López-Barneo’s Group, Winner of an ERC Advanced Grant
José López-Barneo, from the Institute of Biomedicine of Seville (Instituto de Biomedicina de Sevilla – IBiS), Seville (Spain), prominent Spanish Biophysicist and member of SBE, has been awarded a 2014 ERC Advanced Grant.
The results of the latest ERC Advanced Grant competition (2014 call) were recently announced. This prestigious program will fund €445 million from the EU to 190 senior research leaders, under the ‘excellent science’ pillar of Horizon 2020, launched in 2014.
ERC grants are awarded to researchers of any nationality based in, or willing to move to, Europe. In this competition ERC has awarded grants to researchers of 23 different nationalities, being British (38), German (33) and Dutch (18) scientists the most successful. Spanish scientists were sixth, with 14 grants.
The research group lead by prof. López-Barneo investigates the cellular mechanisms for rapid-response sensing of O2 changes and has made seminal contributions to unveiling the cellular bases of arterial chemoreception.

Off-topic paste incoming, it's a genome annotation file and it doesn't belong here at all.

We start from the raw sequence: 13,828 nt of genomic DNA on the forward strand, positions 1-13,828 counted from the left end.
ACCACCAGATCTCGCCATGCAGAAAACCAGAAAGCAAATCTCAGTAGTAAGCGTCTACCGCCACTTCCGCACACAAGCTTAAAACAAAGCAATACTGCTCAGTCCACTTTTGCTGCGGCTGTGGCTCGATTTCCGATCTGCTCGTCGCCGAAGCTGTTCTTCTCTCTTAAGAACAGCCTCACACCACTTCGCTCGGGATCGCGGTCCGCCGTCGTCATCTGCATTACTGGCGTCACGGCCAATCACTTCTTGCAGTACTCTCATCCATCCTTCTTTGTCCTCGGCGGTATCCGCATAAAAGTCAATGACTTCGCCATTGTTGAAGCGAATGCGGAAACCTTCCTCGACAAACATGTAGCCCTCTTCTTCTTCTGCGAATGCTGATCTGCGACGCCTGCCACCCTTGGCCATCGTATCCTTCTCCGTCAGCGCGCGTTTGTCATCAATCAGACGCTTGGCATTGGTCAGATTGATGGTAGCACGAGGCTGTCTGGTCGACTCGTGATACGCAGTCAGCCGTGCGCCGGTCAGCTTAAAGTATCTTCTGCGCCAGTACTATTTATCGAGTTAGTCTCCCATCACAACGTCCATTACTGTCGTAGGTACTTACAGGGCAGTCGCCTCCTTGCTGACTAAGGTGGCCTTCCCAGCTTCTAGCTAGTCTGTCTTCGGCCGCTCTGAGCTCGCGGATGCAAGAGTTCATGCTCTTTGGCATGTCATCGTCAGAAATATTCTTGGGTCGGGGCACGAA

Their winner proposal deals with the study of the molecular mechanisms underlying acute O2 sensing by cells. It will be focused mainly on arterial chemoreceptors: carotid body (CB) and adrenal medulla. Additionally, the studies will be extended to other organs (e.g. pulmonary and systemic arteries) of the homeostatic acute O2- sensing system, and to the role of mitochondrial complex I (MCI) in acute O2 sensing. Previous data from the group have demonstrated that rotenone, a MCI blocker, selectively occludes responsiveness to hypoxia in CB cells. In addition, they have shown that the adult CB is a plastic organ that contains a population of multipotent neural stem cells. Hence, another objective of the project is to study the role of these stem cells in CB modulation, which may participate in the pathogenesis of diseases. The discovery of stem cells in the CB and the generation of new genetically modified mouse models, puts López-Barneo’s Team in a leading position to elucidate the molecular bases of acute O2 sensing and their biomedical implications.